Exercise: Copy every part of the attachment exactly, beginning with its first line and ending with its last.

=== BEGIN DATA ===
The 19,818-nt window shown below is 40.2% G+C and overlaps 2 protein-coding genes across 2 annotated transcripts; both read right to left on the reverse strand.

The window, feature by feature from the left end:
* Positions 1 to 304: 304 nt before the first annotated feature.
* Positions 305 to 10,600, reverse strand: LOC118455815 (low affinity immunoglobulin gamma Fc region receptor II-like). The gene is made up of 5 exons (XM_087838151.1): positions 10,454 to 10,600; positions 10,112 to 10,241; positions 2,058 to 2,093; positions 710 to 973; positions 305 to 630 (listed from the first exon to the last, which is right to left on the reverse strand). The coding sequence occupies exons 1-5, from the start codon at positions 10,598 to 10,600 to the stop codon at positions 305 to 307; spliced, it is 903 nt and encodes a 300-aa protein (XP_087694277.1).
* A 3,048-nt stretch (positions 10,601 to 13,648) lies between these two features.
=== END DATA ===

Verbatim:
The 19,818-nt window shown below is 40.2% G+C and overlaps 2 protein-coding genes across 2 annotated transcripts; both read right to left on the reverse strand.

The window, feature by feature from the left end:
* Positions 1 to 304: 304 nt before the first annotated feature.
* Positions 305 to 10,600, reverse strand: LOC118455815 (low affinity immunoglobulin gamma Fc region receptor II-like). The gene is made up of 5 exons (XM_087838151.1): positions 10,454 to 10,600; positions 10,112 to 10,241; positions 2,058 to 2,093; positions 710 to 973; positions 305 to 630 (listed from the first exon to the last, which is right to left on the reverse strand). The coding sequence occupies exons 1-5, from the start codon at positions 10,598 to 10,600 to the stop codon at positions 305 to 307; spliced, it is 903 nt and encodes a 300-aa protein (XP_087694277.1).
* A 3,048-nt stretch (positions 10,601 to 13,648) lies between these two features.